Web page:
Welcome to Fero's Blog & Podcast!!
Our winemaker, Chuck, will be discussing everything from weather and climate, to grapes, and —of course— all of our wines. Check it out as we learn a little more about wine every month. With our Wednesday Wine Podcast, Nick And Savannah will be discussing the happenings at Fero! We will touch on events, wine, and life in general. The podcast will be released on wednesdays, and we hope you enjoy the content!!
We are preparing for the spring bottling of 2019. We will be doing 10 wines now and a few later. We are busy in the vineyard too, but attention is focused on the new releases.
On the dry, but lighter side we have a nice 2018 vintage Riesling. It’s a well-balanced fruity aromatic wine, approachable for all wine drinkers. The Grüner is also vintage 2018 with the expected dry fresh flavor and surprising tropical fruit notes. The Bison Roots Orange is our first bottling of a Pinot Gris product with prolonged skin contact and early fermentation oxygen exposure. It is a completely dry smooth wine with a little color. Dry Pinot noir Rose is the still version of our versatile grape that we make in limited release for the summer season.
Our red wines take a little longer to mature but are worth the wait. Saperavi 2017 will not disappoint. It has the signature Saperavi grape triad of dark color, soft pH and deep acidity for ageing. The Estate Lemberger is a blend of multiple barrel aged vintages of just one grape variety. Our house blend, 1812 is back and better than ever. We blend Pinot Noir with Lemberger and a touch of light oak barrel maturing for my favorite red blend yet.
Sweet wine lovers get to see some old favorites return. The Homestead Red is the next version of our Governor’s Cup winning Sweet Red. I think it is better. Blush is also back and better than ever made from a field blend of best ripening light varieties. For dessert we have the new small bottle sweet red chocolate wine. It is a sweet sipping flavor enhancer that can make any meal special.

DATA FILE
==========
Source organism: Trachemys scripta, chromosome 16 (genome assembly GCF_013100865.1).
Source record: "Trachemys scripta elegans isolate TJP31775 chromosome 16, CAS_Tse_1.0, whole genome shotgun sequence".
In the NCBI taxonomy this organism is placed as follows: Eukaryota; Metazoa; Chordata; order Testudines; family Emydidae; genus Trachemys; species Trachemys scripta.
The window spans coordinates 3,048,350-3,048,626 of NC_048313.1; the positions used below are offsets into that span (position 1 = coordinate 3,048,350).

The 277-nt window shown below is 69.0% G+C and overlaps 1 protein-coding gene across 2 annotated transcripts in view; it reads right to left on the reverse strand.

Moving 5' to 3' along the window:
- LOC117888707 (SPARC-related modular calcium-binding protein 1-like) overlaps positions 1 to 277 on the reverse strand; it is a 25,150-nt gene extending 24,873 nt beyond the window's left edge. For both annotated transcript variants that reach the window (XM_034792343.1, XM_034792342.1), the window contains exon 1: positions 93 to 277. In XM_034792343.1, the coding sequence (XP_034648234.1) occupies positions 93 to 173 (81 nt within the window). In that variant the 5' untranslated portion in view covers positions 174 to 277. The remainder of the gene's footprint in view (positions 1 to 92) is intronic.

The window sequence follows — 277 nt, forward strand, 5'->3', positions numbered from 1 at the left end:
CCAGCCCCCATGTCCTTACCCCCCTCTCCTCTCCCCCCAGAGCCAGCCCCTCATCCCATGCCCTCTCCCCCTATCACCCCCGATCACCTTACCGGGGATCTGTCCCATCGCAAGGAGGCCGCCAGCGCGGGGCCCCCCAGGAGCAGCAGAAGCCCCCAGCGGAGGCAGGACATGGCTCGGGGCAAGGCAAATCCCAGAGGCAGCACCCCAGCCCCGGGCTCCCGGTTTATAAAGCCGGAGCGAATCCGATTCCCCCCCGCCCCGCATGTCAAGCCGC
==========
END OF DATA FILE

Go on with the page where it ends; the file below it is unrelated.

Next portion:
At 5:58 PM today the earth’s axis of rotation moves closer to the sun for our latitude. We are celebrating the new season with hope. The vineyard is in dormant slumber for a little longer. We will finish pruning before bud burst in May. Winter was average, not too cold or wet. We are wishing for a sunny, dry year without frost.
The vines are now entering their tenth season. They have shown what they can produce in Pennsylvania’s wildly and wonderful weather. We have some new younger vines that we will be put on trellis, Saperavi and Chardonnay. There are about 13 producing acres with around 1,000 vines per acre.
The biggest risks operating a vineyard are number one economics, next are labor and disease, both tightly connected to economics. After that comes weather. I love having the flexibility and control of the grapes. We have seen what wonderful tasting wines can be produced from Susquehanna River Valley grown fruit.
Cheers, and Happy Spring
2018, the Hail Mary Season
It is September 9, 2018, usually we are harvesting by now. Today, I am taking a break from the preparations, writing this blog. We are in the middle of an extratropical rainfall of three-day duration, possibly over 4 inches, after the wettest summer on record. This is not what we want to see in a vineyard.
Wet seasons bring numerous problems to vineyards, like Downy Mildew on the leaves slowing ripening, Gray Mold on the fruit reducing our harvest. We have had tractors stuck in the mud, repeated spraying multiple times a week now, and either stifling heat or tropical downpours for our workers. If you want to grow wine grapes in the Mid-Atlantic, you need to be able to handle one disaster after another in a season like this. We still have grapes on the vines and leaves on the shoots. And that gives us some hope. If the weather breaks the vines should be able to provide us with fruit for this vintage.